How to Bounce Back From a Bad First Impression
Tips on how to turn around a less-than-stellar first encounter.
Perceived as Too Pushy
You think you're being a fabulous conversationalist, only to discover later that your blind date/job interviewer/fellow partygoer/
child's new friend's mom found you aggressive.
"One person's assertiveness can be another one's aggressiveness," says Susan Fee, a licensed professional counselor and the author of Positive First Impressions: 83 Ways to Establish Confidence, Competence, and Trust ($5, susanfee.com). "But the true definition of aggressive communication is violating the rights of others." Monopolizing conversations, not letting others speak, interrupting―if you're guilty of these violations, you have a few good options.
- Do better next time. "We all make these mistakes," says Amy Dickinson, who writes the syndicated advice column Ask Amy. "And because we realize that, we tend to give people a couple of passes before giving up on them." So when next you meet that mom who thought you were pushy, hang back, let her direct the flow of conversation, and show that you are interested in what she has to say. Prove that your misstep was a fluke.
- Cast your behavior in a positive light. With a bad job interview, you may never get a second chance unless you act. Send a friendly follow-up note, saying something like "I hope I didn't come across as too aggressive. I'm just very excited about this opportunity," advises Camille Lavington, the author of You've Only Got Three Seconds: How to Make the Right Impression in Your Business and Social Life ($15, amazon.com). But keep it brief and easy.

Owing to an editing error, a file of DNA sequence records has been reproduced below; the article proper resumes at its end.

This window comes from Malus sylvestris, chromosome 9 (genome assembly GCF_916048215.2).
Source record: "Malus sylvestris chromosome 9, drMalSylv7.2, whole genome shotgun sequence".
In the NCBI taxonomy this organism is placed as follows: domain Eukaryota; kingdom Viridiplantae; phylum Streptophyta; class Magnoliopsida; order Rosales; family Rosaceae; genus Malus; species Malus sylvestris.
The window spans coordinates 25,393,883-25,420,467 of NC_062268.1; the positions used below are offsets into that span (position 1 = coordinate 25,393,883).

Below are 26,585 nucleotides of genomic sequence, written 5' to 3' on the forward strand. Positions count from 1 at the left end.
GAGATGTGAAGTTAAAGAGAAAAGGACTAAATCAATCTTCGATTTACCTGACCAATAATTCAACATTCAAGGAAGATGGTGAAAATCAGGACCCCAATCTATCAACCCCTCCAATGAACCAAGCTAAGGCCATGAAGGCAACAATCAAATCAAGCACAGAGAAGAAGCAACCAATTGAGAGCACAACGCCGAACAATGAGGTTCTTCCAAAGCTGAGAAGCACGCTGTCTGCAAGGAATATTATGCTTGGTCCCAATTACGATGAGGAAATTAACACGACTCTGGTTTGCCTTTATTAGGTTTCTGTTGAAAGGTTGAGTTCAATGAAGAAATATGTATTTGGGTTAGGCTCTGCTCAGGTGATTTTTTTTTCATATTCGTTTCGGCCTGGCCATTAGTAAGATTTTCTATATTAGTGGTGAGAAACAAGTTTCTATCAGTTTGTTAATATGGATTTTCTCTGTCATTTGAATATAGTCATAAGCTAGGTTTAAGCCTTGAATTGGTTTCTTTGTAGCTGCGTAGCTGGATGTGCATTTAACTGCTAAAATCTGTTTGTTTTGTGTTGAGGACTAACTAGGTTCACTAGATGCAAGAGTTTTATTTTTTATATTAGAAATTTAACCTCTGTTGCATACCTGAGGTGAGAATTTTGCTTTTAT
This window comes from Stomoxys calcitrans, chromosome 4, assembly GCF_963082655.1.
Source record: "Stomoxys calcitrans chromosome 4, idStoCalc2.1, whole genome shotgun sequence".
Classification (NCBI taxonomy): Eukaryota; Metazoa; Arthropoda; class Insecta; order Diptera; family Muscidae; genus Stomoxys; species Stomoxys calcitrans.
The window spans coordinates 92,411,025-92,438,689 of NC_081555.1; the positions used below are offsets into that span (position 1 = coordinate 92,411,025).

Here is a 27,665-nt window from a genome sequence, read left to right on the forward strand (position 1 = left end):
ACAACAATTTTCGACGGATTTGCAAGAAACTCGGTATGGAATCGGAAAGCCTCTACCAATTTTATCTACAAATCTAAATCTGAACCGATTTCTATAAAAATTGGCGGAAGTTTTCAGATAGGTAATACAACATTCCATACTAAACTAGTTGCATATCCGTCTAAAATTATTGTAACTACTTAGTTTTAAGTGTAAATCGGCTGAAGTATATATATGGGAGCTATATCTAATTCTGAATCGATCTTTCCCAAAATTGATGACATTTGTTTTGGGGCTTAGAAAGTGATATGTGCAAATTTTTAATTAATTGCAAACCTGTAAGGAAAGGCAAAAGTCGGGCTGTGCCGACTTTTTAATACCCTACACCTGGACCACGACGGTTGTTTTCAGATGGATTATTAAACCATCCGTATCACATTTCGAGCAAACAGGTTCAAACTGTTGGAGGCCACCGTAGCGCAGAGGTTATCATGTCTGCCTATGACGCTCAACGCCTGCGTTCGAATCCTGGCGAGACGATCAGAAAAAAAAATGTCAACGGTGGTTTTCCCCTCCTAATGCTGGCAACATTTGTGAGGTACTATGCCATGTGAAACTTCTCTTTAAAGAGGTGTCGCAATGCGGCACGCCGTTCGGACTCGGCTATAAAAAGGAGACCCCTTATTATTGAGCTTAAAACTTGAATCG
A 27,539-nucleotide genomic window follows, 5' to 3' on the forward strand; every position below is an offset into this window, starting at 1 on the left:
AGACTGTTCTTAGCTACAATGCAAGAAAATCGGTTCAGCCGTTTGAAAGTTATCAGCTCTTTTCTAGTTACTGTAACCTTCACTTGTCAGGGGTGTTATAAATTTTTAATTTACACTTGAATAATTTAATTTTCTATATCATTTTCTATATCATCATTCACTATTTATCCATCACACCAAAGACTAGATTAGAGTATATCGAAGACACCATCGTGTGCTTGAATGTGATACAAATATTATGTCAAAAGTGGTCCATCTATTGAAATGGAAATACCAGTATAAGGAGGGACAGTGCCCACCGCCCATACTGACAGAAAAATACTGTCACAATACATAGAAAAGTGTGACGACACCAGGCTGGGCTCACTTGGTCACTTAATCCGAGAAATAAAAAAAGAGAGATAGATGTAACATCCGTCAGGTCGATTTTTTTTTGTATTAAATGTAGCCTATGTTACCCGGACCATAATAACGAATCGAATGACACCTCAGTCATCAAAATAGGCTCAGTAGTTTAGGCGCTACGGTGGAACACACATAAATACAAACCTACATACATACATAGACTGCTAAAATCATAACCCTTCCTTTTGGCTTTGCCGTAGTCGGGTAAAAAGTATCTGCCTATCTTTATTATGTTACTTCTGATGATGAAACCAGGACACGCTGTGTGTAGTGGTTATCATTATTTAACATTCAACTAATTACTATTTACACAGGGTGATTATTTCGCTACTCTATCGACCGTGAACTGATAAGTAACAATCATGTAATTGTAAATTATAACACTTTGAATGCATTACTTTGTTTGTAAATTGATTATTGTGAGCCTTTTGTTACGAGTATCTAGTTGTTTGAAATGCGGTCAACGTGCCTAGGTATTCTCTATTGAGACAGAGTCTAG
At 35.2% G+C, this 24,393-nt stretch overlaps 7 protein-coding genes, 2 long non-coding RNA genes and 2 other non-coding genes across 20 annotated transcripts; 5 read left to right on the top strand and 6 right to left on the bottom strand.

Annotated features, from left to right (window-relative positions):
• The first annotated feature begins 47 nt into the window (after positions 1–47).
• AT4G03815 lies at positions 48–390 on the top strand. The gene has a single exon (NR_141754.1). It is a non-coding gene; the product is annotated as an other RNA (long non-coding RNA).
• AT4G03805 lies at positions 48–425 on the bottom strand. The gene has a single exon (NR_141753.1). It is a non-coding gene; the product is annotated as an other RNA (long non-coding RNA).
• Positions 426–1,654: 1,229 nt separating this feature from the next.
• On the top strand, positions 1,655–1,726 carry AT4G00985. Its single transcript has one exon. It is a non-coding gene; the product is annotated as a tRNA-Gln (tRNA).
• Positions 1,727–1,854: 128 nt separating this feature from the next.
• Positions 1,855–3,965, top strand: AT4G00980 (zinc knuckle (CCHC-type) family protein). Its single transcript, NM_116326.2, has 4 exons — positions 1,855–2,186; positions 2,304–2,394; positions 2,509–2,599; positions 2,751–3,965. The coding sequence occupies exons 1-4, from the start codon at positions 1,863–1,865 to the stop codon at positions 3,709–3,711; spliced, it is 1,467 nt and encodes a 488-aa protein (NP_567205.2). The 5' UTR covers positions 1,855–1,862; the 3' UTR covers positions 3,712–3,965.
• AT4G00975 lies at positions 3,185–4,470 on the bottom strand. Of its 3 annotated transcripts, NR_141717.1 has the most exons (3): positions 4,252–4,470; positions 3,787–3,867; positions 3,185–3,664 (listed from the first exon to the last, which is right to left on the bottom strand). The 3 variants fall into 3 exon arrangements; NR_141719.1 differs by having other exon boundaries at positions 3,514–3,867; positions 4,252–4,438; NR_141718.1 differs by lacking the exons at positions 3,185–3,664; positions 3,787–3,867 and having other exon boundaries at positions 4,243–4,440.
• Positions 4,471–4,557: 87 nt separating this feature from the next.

- Stop pretending you're something you're not. That's usually at the bottom of this kind of behavior, says Tom Jaffee, who, as CEO of a nationwide dating service, has seen plenty of it. Consider the case of Clark Kent: No matter how hard he tries to act like a regular Joe, there's something strange and off-putting about him―because he's hiding something! "Your best hope is to be honest with the person," says Jaffee. "Admit you were just trying to make a good impression." And next time be yourself, and be proud of who you are.
- Let it go. Cut your losses, but let the experience be a wake-up call, a reminder to temper your behavior in the future.